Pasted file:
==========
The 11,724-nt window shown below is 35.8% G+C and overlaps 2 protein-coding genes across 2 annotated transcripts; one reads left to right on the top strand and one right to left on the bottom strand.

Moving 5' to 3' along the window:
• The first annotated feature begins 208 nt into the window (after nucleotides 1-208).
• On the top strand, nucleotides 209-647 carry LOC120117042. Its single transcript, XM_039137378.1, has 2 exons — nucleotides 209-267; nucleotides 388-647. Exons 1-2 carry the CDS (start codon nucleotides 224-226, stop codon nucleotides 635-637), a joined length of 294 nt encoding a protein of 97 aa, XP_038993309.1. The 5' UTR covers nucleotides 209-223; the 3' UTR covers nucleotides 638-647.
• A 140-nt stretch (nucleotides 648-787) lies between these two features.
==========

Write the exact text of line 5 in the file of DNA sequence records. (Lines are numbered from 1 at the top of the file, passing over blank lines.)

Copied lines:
• A 140-nt stretch (nucleotides 648-787) lies between these two features.